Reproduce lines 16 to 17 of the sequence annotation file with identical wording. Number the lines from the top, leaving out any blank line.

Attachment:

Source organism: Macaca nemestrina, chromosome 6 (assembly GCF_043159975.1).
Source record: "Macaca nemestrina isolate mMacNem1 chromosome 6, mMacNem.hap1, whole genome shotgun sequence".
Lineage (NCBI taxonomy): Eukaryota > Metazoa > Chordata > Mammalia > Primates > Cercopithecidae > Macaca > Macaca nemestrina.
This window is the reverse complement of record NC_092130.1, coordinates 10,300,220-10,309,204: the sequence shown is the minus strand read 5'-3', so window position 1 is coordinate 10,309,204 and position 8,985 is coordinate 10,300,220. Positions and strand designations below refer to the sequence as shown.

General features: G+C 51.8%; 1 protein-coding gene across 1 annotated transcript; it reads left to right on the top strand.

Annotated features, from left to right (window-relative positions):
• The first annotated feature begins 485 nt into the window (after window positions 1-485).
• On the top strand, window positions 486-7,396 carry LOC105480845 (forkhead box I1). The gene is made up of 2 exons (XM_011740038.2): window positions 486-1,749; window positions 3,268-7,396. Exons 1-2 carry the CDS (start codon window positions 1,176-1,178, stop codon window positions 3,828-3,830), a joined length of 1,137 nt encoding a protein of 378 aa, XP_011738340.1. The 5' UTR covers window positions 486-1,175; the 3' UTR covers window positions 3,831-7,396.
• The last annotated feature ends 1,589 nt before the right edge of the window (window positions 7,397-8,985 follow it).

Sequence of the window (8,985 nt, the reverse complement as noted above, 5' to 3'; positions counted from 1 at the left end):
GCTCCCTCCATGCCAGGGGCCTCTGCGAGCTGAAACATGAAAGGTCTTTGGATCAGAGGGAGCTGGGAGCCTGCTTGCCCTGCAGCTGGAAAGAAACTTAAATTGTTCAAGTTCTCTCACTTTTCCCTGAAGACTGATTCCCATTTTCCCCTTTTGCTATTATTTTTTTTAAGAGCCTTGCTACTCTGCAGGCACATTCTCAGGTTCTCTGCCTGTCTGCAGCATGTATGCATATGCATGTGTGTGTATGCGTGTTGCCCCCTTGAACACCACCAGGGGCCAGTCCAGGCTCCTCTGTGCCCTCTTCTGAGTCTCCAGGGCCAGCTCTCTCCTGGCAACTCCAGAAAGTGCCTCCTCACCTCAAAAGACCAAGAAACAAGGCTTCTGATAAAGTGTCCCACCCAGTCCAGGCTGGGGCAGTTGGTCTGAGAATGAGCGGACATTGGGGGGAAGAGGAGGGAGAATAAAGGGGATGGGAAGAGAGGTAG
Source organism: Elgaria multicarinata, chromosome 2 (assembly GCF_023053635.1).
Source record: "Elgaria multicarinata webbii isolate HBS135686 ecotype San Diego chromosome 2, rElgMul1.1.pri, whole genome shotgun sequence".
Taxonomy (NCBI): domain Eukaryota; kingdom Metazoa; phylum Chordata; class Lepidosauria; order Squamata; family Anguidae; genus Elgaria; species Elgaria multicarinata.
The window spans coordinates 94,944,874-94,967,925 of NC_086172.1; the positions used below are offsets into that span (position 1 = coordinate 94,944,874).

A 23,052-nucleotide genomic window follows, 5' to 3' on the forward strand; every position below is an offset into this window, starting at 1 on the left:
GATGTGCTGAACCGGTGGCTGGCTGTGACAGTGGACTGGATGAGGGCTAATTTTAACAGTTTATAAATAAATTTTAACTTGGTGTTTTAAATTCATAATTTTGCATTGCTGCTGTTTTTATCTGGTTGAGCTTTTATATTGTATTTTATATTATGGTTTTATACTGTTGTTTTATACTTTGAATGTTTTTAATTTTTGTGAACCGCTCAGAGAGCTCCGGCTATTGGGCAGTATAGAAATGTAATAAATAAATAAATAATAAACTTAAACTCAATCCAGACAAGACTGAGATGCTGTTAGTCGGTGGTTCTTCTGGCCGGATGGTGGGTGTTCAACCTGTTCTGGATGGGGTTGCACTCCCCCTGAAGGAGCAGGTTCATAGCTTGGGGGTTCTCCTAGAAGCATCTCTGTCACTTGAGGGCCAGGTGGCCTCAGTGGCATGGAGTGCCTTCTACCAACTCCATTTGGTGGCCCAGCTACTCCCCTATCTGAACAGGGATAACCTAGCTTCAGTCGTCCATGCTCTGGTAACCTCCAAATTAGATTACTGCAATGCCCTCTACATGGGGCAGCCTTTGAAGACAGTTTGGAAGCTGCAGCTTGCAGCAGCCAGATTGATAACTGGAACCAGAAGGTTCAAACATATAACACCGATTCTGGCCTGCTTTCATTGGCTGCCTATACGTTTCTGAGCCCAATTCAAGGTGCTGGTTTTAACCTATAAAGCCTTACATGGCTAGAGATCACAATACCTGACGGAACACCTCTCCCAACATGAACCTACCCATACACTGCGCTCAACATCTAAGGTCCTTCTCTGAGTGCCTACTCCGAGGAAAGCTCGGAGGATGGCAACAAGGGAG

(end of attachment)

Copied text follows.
A 23,052-nucleotide genomic window follows, 5' to 3' on the forward strand; every position below is an offset into this window, starting at 1 on the left:
GATGTGCTGAACCGGTGGCTGGCTGTGACAGTGGACTGGATGAGGGCTAATTTTAACAGTTTATAAATAAATTTTAACTTGGTGTTTTAAATTCATAATTTTGCATTGCTGCTGTTTTTATCTGGTTGAGCTTTTATATTGTATTTTATATTATGGTTTTATACTGTTGTTTTATACTTTGAATGTTTTTAATTTTTGTGAACCGCTCAGAGAGCTCCGGCTATTGGGCAGTATAGAAATGTAATAAATAAATAAATAATAAACTTAAACTCAATCCAGACAAGACTGAGATGCTGTTAGTCGGTGGTTCTTCTGGCCGGATGGTGGGTGTTCAACCTGTTCTGGATGGGGTTGCACTCCCCCTGAAGGAGCAGGTTCATAGCTTGGGGGTTCTCCTAGAAGCATCTCTGTCACTTGAGGGCCAGGTGGCCTCAGTGGCATGGAGTGCCTTCTACCAACTCCATTTGGTGGCCCAGCTACTCCCCTATCTGAACAGGGATAACCTAGCTTCAGTCGTCCATGCTCTGGTAACCTCCAAATTAGATTACTGCAATGCCCTCTACATGGGGCAGCCTTTGAAGACAGTTTGGAAGCTGCAGCTTGCAGCAGCCAGATTGATAACTGGAACCAGAAGGTTCAAACATATAACACCGATTCTGGCCTGCTTTCATTGGCTGCCTATACGTTTCTGAGCCCAATTCAAGGTGCTGGTTTTAACCTATAAAGCCTTACATGGCTAGAGATCACAATACCTGACGGAACACCTCTCCCAACATGAACCTACCCATACACTGCGCTCAACATCTAAGGTCCTTCTCTGAGTGCCTACTCCGAGGAAAGCTCGGAGGATGGCAACAAGGGAG